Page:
Thursday, April 7, 2016

Ophthalmic Nerve Sonography: Update

I need to restrain myself.  I have encountered an article which may contain truths, and half truths.  I will try to explain.  The measurements of the ophthalmic nerve for non-invasive evidence of increased intracranial pressure was pioneered by NASA and the Russian Space agency because of issues with astronauts and cosmonauts returning to earth with blurring eye site, and other signs of neural impairments due to the time spent in micro gravity. This has been known for many years.  It is known that micro gravity causes an imbalance in the CSF in the brain and spinal column of astronauts, which can result in strange effects.  These effects, specifically on intracranial pressure have been studied well by many countries participating in the ISIS.  The use of non-invasive ocular ultrasound was demonstrated many years ago, by measuring the diameter of the optic nerve using and ultrasound probe sending sonic waves to image the optic nerve through the closed eye-lid.  I will cite a couple articles:

ISS Science for Everyone
Science Objectives for Everyone 
The Vision Impairment and Intracranial Pressure (VIIP) project examined the effect of long-term exposure to microgravity on the structure of the eye along with change in distance and near vision of crew members before and after they returned to Earth.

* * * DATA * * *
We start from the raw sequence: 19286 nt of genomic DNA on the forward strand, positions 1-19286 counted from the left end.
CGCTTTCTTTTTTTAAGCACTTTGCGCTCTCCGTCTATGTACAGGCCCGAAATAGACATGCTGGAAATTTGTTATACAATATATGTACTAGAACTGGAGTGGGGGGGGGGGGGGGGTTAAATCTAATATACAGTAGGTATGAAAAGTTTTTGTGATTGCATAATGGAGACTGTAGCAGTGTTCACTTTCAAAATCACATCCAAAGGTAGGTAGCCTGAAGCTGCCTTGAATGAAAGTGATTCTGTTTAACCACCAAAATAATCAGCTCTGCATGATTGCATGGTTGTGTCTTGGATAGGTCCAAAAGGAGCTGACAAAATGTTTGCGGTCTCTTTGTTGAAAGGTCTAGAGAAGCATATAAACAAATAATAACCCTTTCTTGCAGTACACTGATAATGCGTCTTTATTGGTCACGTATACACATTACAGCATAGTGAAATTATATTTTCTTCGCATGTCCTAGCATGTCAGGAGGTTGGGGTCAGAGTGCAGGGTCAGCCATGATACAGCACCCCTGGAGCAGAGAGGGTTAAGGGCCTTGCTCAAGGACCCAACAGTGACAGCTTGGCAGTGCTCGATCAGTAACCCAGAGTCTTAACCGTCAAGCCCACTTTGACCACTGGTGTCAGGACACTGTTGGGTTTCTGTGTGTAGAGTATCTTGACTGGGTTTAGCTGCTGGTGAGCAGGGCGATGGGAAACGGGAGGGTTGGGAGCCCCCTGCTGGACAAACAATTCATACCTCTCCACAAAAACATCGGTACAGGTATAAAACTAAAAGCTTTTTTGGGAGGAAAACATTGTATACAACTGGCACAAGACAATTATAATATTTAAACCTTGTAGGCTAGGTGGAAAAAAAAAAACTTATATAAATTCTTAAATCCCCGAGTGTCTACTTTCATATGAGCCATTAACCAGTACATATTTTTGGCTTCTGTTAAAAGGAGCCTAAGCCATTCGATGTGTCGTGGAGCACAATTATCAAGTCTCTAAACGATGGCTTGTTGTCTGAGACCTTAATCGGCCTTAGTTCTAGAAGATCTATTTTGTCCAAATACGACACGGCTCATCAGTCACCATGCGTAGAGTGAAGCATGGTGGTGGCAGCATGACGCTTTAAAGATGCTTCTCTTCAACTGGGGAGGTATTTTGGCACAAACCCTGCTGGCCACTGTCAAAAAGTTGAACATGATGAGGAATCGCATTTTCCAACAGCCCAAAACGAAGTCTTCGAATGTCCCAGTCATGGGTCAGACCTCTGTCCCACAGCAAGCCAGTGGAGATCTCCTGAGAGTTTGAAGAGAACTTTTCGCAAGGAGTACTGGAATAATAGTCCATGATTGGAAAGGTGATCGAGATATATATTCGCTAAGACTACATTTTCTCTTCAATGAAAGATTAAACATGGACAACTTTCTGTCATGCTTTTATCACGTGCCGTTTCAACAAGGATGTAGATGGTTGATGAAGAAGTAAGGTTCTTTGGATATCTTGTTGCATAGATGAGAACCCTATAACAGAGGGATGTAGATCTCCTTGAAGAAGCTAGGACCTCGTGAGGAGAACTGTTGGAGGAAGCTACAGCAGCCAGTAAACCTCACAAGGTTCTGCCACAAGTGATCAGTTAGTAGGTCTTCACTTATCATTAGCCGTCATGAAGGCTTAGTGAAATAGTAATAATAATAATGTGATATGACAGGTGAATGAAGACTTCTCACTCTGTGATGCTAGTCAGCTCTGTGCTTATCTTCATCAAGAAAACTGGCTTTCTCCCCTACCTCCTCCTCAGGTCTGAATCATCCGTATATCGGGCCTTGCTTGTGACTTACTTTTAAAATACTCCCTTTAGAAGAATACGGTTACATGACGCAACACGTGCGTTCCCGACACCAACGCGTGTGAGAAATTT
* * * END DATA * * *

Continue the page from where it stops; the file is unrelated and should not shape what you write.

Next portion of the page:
Science Results for Everyone 
I can see (less) clearly now. Many astronauts experience poorer vision after flight, some even for years after. A number of studies have looked for causes and distinct physical changes in the eye itself have been found. MRI scans suggest that pressure changes in the brain and spinal fluid caused by weightlessness may be partly to blame. Many astronauts do not show these effects, though, and more advanced imaging techniques may be needed to understand the role of changing brain pressure in microgravity. This in turn will help researchers assess vision problems and develop ways to prevent them.  

This was published 5-13-15

Thanks NASA/gov

Next is a breaking article TODAY!

Breaking News: Ocular Sonography Detects Intracranial Pressure

SoRelle, Ruth MPH

This is so interesting that science journalists lag so far behind the times.

Faced with a patient in the emergency department who might have increased intracranial pressure, Kristi Koenig, MD, reaches for one of her most valuable tools — the ultrasound machine — to rule out the possibility that forces are building inside the skull.

Thanks Live Science
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